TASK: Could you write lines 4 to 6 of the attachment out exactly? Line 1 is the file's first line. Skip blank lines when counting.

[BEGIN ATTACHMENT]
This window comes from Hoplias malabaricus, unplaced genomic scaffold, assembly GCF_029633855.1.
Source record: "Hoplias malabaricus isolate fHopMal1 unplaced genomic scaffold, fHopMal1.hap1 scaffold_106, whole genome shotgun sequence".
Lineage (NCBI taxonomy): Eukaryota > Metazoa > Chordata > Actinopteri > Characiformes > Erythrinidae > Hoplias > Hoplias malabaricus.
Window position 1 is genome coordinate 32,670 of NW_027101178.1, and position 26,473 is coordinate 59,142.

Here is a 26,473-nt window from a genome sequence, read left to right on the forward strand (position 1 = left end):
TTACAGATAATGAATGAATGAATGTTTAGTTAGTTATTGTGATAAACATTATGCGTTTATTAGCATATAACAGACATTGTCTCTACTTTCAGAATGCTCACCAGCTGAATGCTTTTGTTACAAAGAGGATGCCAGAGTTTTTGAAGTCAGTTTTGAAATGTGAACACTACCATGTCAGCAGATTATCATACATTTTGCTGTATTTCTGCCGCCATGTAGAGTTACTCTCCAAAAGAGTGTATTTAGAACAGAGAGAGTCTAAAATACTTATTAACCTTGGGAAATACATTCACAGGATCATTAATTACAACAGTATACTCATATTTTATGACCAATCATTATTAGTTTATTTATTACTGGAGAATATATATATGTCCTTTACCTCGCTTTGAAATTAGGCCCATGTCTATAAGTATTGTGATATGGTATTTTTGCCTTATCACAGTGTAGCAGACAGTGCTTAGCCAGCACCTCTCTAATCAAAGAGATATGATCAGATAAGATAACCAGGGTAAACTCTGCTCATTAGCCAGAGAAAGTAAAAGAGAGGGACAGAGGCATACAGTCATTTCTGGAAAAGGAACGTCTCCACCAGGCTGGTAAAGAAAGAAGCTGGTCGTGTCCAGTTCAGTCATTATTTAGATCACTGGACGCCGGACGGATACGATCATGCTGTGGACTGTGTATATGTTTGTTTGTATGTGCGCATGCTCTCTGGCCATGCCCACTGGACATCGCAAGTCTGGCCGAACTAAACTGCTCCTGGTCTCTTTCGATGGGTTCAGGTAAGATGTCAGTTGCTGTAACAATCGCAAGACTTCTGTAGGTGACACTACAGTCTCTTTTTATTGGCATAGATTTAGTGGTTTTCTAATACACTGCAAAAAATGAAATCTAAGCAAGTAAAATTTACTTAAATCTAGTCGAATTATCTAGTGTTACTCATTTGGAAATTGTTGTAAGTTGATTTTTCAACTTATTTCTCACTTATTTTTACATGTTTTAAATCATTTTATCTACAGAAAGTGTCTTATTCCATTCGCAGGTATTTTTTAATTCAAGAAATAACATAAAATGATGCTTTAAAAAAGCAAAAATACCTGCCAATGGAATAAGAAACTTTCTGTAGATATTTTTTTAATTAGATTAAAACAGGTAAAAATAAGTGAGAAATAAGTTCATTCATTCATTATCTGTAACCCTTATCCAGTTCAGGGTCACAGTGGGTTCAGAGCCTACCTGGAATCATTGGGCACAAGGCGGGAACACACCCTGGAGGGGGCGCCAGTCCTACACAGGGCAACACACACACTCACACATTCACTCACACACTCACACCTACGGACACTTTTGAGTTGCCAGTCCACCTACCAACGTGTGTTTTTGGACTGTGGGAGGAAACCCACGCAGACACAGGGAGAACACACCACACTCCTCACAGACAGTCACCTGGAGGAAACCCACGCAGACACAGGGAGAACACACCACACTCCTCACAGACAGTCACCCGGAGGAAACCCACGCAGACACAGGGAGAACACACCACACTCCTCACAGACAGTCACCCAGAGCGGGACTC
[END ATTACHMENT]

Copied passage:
Window position 1 is genome coordinate 32,670 of NW_027101178.1, and position 26,473 is coordinate 59,142.

Here is a 26,473-nt window from a genome sequence, read left to right on the forward strand (position 1 = left end):
TTACAGATAATGAATGAATGAATGTTTAGTTAGTTATTGTGATAAACATTATGCGTTTATTAGCATATAACAGACATTGTCTCTACTTTCAGAATGCTCACCAGCTGAATGCTTTTGTTACAAAGAGGATGCCAGAGTTTTTGAAGTCAGTTTTGAAATGTGAACACTACCATGTCAGCAGATTATCATACATTTTGCTGTATTTCTGCCGCCATGTAGAGTTACTCTCCAAAAGAGTGTATTTAGAACAGAGAGAGTCTAAAATACTTATTAACCTTGGGAAATACATTCACAGGATCATTAATTACAACAGTATACTCATATTTTATGACCAATCATTATTAGTTTATTTATTACTGGAGAATATATATATGTCCTTTACCTCGCTTTGAAATTAGGCCCATGTCTATAAGTATTGTGATATGGTATTTTTGCCTTATCACAGTGTAGCAGACAGTGCTTAGCCAGCACCTCTCTAATCAAAGAGATATGATCAGATAAGATAACCAGGGTAAACTCTGCTCATTAGCCAGAGAAAGTAAAAGAGAGGGACAGAGGCATACAGTCATTTCTGGAAAAGGAACGTCTCCACCAGGCTGGTAAAGAAAGAAGCTGGTCGTGTCCAGTTCAGTCATTATTTAGATCACTGGACGCCGGACGGATACGATCATGCTGTGGACTGTGTATATGTTTGTTTGTATGTGCGCATGCTCTCTGGCCATGCCCACTGGACATCGCAAGTCTGGCCGAACTAAACTGCTCCTGGTCTCTTTCGATGGGTTCAGGTAAGATGTCAGTTGCTGTAACAATCGCAAGACTTCTGTAGGTGACACTACAGTCTCTTTTTATTGGCATAGATTTAGTGGTTTTCTAATACACTGCAAAAAATGAAATCTAAGCAAGTAAAATTTACTTAAATCTAGTCGAATTATCTAGTGTTACTCATTTGGAAATTGTTGTAAGTTGATTTTTCAACTTATTTCTCACTTATTTTTACATGTTTTAAATCATTTTATCTACAGAAAGTGTCTTATTCCATTCGCAGGTATTTTTTAATTCAAGAAATAACATAAAATGATGCTTTAAAAAAGCAAAAATACCTGCCAATGGAATAAGAAACTTTCTGTAGATATTTTTTTAATTAGATTAAAACAGGTAAAAATAAGTGAGAAATAAGTTCATTCATTCATTATCTGTAACCCTTATCCAGTTCAGGGTCACAGTGGGTTCAGAGCCTACCTGGAATCATTGGGCACAAGGCGGGAACACACCCTGGAGGGGGCGCCAGTCCTACACAGGGCAACACACACACTCACACATTCACTCACACACTCACACCTACGGACACTTTTGAGTTGCCAGTCCACCTACCAACGTGTGTTTTTGGACTGTGGGAGGAAACCCACGCAGACACAGGGAGAACACACCACACTCCTCACAGACAGTCACCTGGAGGAAACCCACGCAGACACAGGGAGAACACACCACACTCCTCACAGACAGTCACCCGGAGGAAACCCACGCAGACACAGGGAGAACACACCACACTCCTCACAGACAGTCACCCAGAGCGGGACTC